Snyder’s decision to appoint several managers to oversee troubled Michigan municipalities has proven to be controversial. According to Democracy Now!, 52 percent of Black Michigan residents lived in areas overseen by emergency managers from 2013-14. Only 2 percent of white residents lived under emergency managers.

In 2013, the Flint city council voted 7-1 to stop buying water from Detroit, and start receiving water from the Karegnondi Water Authority according to The decision was supposed to save the city $19 million over eight years. Kurtz signed off on the decision. However, the new water system would not be ready for three years, so the city turned to the local Flint River as a source of water. This plan was implemented by state-appointed emergency manager Darnell Earley.

However, soon after the switch to the new water supply, residents started complaining about foul-smelling water. They also reported water that was brown and yellow. Four months after the switch, the city told residents to boil their water, because it was contaminated with fecal coliform bacteria. The water was so bad that General Motors said they would no longer use it in their plant because of fears it would cause corrosion.

Flint residents have reported devastating health effects from the contaminated water. LeeAnne Walters told Democracy Now!’s Amy Goodman that her family broke out in rashes that looked like chemical burns from using the water. Melissa Mayes said she has seen changes in the academic performance of her children.

“Well, my sons, all three of them, are very bright. They had a great future going. Their school—their grades in school were fantastic. My oldest is actually taking high school and college classes at the same time, so he scored so well, he was able to do that, so he would have an associate’s degree by the time he graduated high school,” Mayes said. “Well, now he’s struggling. He needs a tutor. And he has a C average, which is unheard of for him. And he’s really getting down on himself, because he’s missing small things, pluses and minuses in algebra, little small things, because of brain fog.”

Mulenga Harangua, who designs and sells T-shirts, told Metro Times columnist Larry Gabriel the polluted water would have long-term consequences for Flint.

“It’s a lifetime for those kids,” Harangua said. “Mayor Weaver says this is going to cause a greater need for special education, mental health services, and some accommodation from the juvenile justice system.”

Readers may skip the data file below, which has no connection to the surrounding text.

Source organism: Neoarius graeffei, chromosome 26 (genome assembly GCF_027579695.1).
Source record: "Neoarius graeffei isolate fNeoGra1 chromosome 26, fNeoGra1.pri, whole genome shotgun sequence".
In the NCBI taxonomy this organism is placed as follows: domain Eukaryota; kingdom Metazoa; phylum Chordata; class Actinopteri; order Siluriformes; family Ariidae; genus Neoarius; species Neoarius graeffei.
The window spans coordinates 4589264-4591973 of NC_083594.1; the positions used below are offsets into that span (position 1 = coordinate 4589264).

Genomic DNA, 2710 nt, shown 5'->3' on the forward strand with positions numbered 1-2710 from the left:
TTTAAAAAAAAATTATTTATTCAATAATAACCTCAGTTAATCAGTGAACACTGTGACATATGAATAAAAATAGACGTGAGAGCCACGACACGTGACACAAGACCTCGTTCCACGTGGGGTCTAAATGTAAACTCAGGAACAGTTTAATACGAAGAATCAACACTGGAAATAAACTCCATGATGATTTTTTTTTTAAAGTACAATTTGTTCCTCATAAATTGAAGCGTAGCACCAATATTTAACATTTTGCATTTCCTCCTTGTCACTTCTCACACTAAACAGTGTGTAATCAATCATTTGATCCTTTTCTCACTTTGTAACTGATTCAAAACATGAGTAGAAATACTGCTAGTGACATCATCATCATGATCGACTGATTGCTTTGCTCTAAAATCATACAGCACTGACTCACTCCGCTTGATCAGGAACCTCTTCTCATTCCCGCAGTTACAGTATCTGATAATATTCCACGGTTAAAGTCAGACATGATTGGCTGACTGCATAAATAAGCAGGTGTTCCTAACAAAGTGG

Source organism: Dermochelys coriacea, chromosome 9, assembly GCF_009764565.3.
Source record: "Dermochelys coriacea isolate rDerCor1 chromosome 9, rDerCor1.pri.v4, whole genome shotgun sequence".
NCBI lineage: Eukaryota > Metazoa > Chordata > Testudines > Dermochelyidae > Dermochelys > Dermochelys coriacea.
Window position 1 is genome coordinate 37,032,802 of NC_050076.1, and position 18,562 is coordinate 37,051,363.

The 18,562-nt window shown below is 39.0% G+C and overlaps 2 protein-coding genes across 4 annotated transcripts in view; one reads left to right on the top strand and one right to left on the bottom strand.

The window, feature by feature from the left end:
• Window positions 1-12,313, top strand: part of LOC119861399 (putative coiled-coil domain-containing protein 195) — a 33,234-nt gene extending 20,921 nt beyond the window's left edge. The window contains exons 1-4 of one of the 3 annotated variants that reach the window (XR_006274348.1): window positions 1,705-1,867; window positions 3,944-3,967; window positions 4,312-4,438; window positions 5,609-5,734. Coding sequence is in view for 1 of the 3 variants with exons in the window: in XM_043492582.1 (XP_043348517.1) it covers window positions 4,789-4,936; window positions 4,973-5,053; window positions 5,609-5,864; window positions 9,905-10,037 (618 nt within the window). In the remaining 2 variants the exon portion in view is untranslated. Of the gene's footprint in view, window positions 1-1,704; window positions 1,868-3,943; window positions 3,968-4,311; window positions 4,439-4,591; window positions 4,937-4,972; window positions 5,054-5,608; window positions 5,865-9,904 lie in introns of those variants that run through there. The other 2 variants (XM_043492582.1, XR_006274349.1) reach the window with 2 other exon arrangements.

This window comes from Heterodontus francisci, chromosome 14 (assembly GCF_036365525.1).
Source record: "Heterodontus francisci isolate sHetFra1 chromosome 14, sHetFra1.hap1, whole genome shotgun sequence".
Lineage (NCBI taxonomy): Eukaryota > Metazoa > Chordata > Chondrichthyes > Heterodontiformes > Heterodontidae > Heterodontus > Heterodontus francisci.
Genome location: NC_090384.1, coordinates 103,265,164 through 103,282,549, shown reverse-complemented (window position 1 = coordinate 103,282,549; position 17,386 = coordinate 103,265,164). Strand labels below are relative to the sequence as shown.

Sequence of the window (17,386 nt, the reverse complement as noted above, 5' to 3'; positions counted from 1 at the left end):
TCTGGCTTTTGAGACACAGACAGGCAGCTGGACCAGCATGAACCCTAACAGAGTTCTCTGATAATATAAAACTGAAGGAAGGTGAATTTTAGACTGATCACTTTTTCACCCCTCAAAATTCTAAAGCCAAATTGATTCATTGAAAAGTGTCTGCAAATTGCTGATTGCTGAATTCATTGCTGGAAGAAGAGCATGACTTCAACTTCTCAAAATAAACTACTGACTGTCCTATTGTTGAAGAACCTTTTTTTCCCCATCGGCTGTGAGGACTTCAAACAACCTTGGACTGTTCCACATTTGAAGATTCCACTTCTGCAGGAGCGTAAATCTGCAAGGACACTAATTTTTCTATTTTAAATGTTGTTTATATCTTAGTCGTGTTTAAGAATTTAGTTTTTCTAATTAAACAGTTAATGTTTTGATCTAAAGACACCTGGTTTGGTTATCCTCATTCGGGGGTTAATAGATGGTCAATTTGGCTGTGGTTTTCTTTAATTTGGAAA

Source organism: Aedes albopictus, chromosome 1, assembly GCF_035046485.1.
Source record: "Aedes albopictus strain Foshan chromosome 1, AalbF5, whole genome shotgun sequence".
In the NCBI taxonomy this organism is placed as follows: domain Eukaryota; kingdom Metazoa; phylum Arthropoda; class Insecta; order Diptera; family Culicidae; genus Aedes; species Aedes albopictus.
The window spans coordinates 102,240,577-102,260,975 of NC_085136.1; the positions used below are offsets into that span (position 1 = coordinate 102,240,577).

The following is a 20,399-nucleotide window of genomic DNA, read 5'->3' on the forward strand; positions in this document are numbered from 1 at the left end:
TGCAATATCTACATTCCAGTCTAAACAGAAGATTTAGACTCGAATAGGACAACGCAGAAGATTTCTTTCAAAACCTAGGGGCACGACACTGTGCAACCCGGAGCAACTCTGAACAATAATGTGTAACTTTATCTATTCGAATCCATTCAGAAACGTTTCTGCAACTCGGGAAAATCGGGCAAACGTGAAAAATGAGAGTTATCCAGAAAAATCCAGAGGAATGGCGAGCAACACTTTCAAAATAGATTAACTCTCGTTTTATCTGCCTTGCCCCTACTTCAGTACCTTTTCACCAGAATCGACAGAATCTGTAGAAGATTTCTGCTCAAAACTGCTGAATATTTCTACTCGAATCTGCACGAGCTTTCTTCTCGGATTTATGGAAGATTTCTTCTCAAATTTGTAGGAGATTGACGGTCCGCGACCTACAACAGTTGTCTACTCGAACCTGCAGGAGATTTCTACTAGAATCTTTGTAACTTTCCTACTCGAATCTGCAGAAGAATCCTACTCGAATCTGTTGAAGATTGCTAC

He was also scathing in his criticism of Gov. Rick Snyder, saying he needs to be arrested for the Flint water situation.

“This abomination lies squarely at the feet of Gov. Snyder. No, not at his feet, it’s in his heart and soul, his psyche,” Harangua said. “He was warned that the water from the Flint River would leach lead from the pipes without fixing them for that use. He poisoned the residents of Flint in order to save some money. It’s heartless, cruel, and I would hazard to say criminal.”

Filmmaker Michael Moore’s criticism of Snyder was even harsher.

“This is a racial killing. Flint MI is 60% black. When u knowingly poison a black city, u r committing a version of genocide,” he said in a tweet.

This is such a horrible crime against poor people and Black people. The richest country in the world, is what they like to say, and the autocratic governor does this to people he should be trying to serve. 

Republicans do not value poor people and will do all they can to remove them, to oppress them and will not do a damn thing to create jobs and better schools unless exploited to profit from it. They serve the oligarchy of the white supremacist business establishment. Lead poising is a very serious problem, the damage is life long and can't be reversed. 

Where is she at ?!? She ain't gonna do shit! 


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Americans Overwhelmingly Want Our Aging Water Systems To Get Fixed

But the question remains: Who will pay for it?

02/24/2016 06:26 pm ET
People take part in a march highlighting the push for clean water in Flint, Michigan, on Feb. 19, 2016.

A vast majority of Americans want public officials to invest in the nation’s water systems in an effort to avoid tragedies like the lead contamination crisis in Flint, Michigan, and many appear to be willing to pay higher water bills to help do just that, according to a new poll released Wednesday.

The national poll of adults, conducted by American Viewpoints and Hart Research and commissioned by the Value of Water Coalition, reported that 95 percent of respondents wanted to see more investment in water infrastructure.